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Genomic Disorders and Cognitive Development
Kate’s research aims to fill the gap between genetic diagnosis and day-to-day problems for individuals with intellectual disability (ID). Until recently, finding the genetic cause of ID was usually difficult, expensive and time-consuming. The majority of individuals with ID did not receive a diagnosis, and the cause of their lifelong impairments remained a mystery. With technological advances and major health service investment, genetic diagnosis is becoming the norm. However, finding a genetic diagnosis leads to new questions:
- What are the neurodevelopmental impairments associated with each rare cause of ID?
- How does each small genetic difference affect the brain leading to ID?
- What can we learn about normal brain function and cognitive development by understanding ID caused by specific gene mutations?
Our research focuses on genes known to directly influence synaptic function. We want to understand how alteration to key parameters of synaptic function, for example the timing of neurotransmitter release or trafficking of receptors at the post-synaptic density, constrain the emergence of cognitive abilities. Recent work has included characterisation of neurodevelopmental disorder caused by Synaptotagmin-1 mutation, and discovery of a link between ZDHHC9 mutation, epilepsy and language impairment. A key question is whether genes converging on similar aspects of neuronal biology (gene functional networks) lead to overlapping clinical problems. If so, this could lead to network-specific management strategies.
Information about genomic disorders and genetic testing:
BATHELT, J., ASTLE, D., BARNES, J., Raymond, L.F., & Baker, K. (2016) Structural brain abnormalities in a single gene disorder associated with epilepsy, language impairment and intellectual disability, Neuroimage: Clinical, 12: 655-665 [Open Access]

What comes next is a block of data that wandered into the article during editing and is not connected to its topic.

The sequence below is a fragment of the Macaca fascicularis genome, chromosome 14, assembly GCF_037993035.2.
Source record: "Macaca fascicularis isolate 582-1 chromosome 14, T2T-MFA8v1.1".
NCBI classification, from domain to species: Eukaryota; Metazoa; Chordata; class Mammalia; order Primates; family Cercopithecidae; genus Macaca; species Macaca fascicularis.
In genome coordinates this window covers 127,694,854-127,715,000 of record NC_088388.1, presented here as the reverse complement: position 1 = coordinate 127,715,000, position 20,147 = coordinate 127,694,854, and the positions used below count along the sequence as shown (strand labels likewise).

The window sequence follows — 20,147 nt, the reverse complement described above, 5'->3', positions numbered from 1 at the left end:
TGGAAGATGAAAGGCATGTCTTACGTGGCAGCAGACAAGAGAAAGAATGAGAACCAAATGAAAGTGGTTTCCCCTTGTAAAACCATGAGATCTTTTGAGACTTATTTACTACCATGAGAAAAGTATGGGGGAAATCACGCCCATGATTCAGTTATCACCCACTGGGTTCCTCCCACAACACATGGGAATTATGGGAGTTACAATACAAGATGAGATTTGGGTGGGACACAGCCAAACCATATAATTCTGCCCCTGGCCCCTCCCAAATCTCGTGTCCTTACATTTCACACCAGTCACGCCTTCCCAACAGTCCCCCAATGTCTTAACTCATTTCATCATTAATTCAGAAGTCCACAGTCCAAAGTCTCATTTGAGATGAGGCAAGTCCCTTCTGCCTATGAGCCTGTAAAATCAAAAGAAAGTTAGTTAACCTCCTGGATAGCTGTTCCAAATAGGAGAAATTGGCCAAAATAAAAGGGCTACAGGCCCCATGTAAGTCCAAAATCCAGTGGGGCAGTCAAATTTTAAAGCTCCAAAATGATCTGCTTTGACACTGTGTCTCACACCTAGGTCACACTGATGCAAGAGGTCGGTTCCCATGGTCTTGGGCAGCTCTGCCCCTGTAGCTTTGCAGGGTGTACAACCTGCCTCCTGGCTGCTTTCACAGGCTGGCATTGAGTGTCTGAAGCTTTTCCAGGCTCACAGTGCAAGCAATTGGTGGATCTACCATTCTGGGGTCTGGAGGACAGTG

ASTLE, D., Barnes, J.,m Nobre, K., Woolrich, M., Baker, K. (2016) Training working memory in childhood enhances coupling between fronto-parietal control network and task-related regions, Journal of Neuroscience, 36(34):9001-9011 [Open Access]
ASTLE, D.E., Barnes, J.J.M., Woolrich, M.W.., Baker, K. , Colclough, G.L. (2016) Electrophysiological measures of resting state functional connectivity and their relationship with working memory capacity in childhood, Developmental Science, 19(1), 19-31 [Open Access]
Baker, K. , Scerif, G., Astle, D.E., Fletcher, P.C., Raymond, F.L. (2015) Psychopathology and cognitive performance in individuals with membrane-associated guanylate kinase mutations: a functional network phenotyping study., Journal of Neurodevelopmental Disorders, 7(1), 8 [Open Access]
Baker, K. , ASTLE, D.E., Scerif, G., Barnes, J., Smith, J., Moffat, G., Gillard, J, Baldeweg, T., and Raymond, F.L (2015) Epilepsy, cognitive deficits and neuroanatomy in males with ZDHHC9 mutations., Annals of Clinical and Translational Neurology, 2(5), 559-569 [Open Access]
ASTLE, D., Barnes, J.J., Baker, K. , Colclough, G.L., Woolrich, M.W. (2015) Cognitive training enhances intrinsic brain connectivity in childhood, Journal of Neuroscience, 35(16), 6277-6283 [Open Access]